Before they all skidaddled off for der winterpause, the apples of Schützei’s eye swatted rock-bottom St. Georgen to lead the table at the half-way stage, two points above that pesky Kuchl and four clear of Grünau. Suspended until late March is a fascinating three-way struggle for promotion in Austria Salzburg’s most gruelling season yet on their noble ascent from the country’s 7th division.

Until then, the Alpine weather means they’ll somehow have to get by on a measly diet of futsal, safe in the knowledge that they may well be indoors, but they’re certainly not in the dark.

If it ain’t fixed, don’t break it

IN THE grand scheme of things, back-to-back draws aren’t much of a reality check. But on the way to their latest stalemate, Austria Salzburg’s supporters took in the village of Fuschl am See, where lies the corporate nerve centre of a company which, in 1984, adapted a Thai stimulant of which they now sell more than 3 billion cans a year worldwide. In 2005, the same firm bought their ailing football club and placed it in the ranks of other heavily-branded non-entities bearing their drink’s name and colours.

fuschlThose who chose to support 11 of Red Bull GmbH’s 4,000 employees have discovered that habitually topping Austria’s Bundesliga is scant consolation for routinely failing to secure salient European exposure for their brand. Those who didn’t have found the path from the country’s basement league, unlike the winding road to Fuschl am See, to be straight and true.

This season, however, the real Austria Salzburg are experiencing some resistance to their progress, with recent draws at Grünau and Strobl and an uncharacteristic away defeat at Bürmoos. Nevertheless, with just Saturday’s home date with as-yet winless St Georgen to go before the winter break, they’re tucked neatly behind Kuchl in second place and alle ist gut.

Since the Austrian fizz magnates unfurled their template in New York with the fanfare ‘We’ve changed the name, now we’re changing the game’, they’ve learned that, just as in Salzburg, old habits die hard and the team formerly known as MetroStars are still the league’s longest-running joke.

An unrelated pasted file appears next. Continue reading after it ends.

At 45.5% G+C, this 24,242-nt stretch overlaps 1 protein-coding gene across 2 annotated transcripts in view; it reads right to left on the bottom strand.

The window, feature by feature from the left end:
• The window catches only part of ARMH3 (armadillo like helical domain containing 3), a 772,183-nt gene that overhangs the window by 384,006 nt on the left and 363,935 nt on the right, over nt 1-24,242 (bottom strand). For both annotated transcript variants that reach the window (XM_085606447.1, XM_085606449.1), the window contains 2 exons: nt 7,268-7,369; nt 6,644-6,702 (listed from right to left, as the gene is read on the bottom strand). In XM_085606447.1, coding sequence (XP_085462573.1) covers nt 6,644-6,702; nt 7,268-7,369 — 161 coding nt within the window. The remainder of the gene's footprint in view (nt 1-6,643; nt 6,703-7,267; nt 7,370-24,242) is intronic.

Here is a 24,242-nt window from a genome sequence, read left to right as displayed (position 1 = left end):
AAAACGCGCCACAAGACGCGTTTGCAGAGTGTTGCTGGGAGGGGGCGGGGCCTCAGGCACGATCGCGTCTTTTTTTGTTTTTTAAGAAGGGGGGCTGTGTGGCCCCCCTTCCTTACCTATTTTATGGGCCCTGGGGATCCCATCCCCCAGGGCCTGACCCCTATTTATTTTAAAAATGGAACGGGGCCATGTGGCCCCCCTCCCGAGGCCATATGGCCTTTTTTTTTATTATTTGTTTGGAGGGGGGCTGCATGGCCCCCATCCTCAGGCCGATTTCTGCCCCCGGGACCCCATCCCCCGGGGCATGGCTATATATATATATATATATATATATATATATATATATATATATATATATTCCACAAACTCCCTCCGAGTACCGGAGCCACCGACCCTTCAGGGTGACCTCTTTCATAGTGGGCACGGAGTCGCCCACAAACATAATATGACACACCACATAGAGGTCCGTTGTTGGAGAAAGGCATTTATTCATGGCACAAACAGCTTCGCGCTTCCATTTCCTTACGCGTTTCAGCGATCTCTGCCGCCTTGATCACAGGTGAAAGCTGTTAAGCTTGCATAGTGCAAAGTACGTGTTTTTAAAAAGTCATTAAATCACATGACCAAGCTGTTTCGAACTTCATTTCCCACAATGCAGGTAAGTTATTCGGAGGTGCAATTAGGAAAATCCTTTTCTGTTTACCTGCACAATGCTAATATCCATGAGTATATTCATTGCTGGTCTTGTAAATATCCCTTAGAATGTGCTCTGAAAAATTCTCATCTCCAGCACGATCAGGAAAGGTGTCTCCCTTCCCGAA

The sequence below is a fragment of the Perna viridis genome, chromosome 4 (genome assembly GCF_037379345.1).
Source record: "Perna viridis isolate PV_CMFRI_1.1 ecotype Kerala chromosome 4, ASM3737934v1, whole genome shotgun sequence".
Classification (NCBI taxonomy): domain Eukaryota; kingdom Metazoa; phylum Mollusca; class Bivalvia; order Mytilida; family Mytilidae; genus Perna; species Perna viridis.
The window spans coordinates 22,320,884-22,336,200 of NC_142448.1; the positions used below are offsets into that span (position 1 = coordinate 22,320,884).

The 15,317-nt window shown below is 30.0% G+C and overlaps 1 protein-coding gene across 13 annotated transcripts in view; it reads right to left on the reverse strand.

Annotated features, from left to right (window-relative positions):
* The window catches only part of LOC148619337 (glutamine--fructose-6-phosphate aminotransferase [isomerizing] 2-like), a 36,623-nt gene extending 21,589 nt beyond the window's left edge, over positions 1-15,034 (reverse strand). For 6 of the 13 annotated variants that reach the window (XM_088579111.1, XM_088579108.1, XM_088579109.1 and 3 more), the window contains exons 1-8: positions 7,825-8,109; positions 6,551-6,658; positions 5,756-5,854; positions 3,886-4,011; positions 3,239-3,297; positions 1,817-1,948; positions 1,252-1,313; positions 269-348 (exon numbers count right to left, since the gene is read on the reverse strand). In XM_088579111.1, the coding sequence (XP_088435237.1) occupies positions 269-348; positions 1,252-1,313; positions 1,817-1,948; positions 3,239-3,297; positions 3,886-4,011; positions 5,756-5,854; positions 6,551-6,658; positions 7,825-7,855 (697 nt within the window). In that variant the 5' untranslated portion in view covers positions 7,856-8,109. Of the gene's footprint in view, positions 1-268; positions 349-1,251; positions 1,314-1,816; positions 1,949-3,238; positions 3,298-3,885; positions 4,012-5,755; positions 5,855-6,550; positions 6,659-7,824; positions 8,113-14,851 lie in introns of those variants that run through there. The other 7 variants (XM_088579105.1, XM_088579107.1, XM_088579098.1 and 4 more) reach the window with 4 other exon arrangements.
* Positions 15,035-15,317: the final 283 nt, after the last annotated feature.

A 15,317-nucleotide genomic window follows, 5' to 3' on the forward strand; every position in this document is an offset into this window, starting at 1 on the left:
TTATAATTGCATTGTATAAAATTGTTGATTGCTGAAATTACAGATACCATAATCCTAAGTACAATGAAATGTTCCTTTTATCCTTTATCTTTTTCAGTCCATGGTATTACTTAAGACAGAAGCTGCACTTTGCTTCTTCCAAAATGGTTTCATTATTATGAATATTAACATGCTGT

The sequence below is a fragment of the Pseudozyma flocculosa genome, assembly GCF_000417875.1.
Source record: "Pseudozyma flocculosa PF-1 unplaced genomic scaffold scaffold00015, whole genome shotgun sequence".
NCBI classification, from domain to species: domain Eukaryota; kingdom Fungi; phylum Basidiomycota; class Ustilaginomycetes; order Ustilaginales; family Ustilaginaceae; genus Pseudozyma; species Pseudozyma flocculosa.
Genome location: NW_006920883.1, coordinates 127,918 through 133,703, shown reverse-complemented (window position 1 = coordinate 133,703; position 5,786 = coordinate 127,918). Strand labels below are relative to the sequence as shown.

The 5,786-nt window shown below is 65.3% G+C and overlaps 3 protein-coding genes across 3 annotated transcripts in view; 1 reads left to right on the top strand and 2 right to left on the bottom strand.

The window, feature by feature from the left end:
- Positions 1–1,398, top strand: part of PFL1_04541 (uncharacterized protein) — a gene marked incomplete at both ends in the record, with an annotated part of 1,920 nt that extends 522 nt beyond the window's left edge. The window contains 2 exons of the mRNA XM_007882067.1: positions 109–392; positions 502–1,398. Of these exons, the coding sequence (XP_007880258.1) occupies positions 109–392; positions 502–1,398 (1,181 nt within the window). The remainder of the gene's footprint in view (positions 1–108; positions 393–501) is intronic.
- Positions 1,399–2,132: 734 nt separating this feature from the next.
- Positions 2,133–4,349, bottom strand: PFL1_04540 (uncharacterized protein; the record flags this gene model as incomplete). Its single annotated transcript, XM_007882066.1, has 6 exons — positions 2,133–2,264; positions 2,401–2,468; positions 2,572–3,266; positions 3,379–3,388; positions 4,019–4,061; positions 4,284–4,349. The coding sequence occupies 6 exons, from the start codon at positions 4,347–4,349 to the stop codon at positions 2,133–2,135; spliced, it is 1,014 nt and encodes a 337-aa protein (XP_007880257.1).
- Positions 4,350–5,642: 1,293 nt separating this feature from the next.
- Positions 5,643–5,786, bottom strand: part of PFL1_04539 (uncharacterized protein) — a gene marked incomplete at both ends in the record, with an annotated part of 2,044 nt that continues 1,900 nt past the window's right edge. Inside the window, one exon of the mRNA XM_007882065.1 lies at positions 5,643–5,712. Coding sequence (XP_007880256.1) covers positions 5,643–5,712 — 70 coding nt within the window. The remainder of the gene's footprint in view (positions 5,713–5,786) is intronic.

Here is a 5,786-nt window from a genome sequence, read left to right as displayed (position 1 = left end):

When two of their players were recently suspended for doping, one of the deputising soft drink adverts, rookie goalkeeper Danny Cepero, scored an 80-yard free kick on Giants Stadium’s hallucinogenic pitch and football entered new realms of synthesis.

But how ‘real’ is football anyway? If a recent spate of accounts are anything to go by, Eastern ingenuity distorts the game in more than just Salzburg and New York.

In his book, ‘The Fix’, Canadian journalist Declan Hill tells of meetings with Chinese-Malaysian fixers at the 2006 World Cup, focusing on Ghana’s 3-0 loss to Brazil and, hilariously, the failure to fix England’s game with Ecuador because Sven Goran Eriksson’s side weren’t considered good enough to score twice.

zenithMore recently, a Spanish judge’s taped Russian boasts that Zenit St Petersburg’s UEFA Cup semi final second leg defeat of Bayern Munich was bought, as well as suggestions that the final – in Manchester, against Rangers – was also compromised, preceded suspicious half time Asian betting patterns on a Championship match at Carrow Road in which Derby goalkeeper Roy Carroll was dismissed and subsequently dropped.

The rise of in-running betting has not only lead to the presence of ‘spotters’ in UK grounds exploiting the momentary gap in TV transmission to China by informing syndicates of what’s unfolding by mobile phone, but also the violent Newcastle murder of a Chinese couple known to be recruiting others to beat the Asian bookies.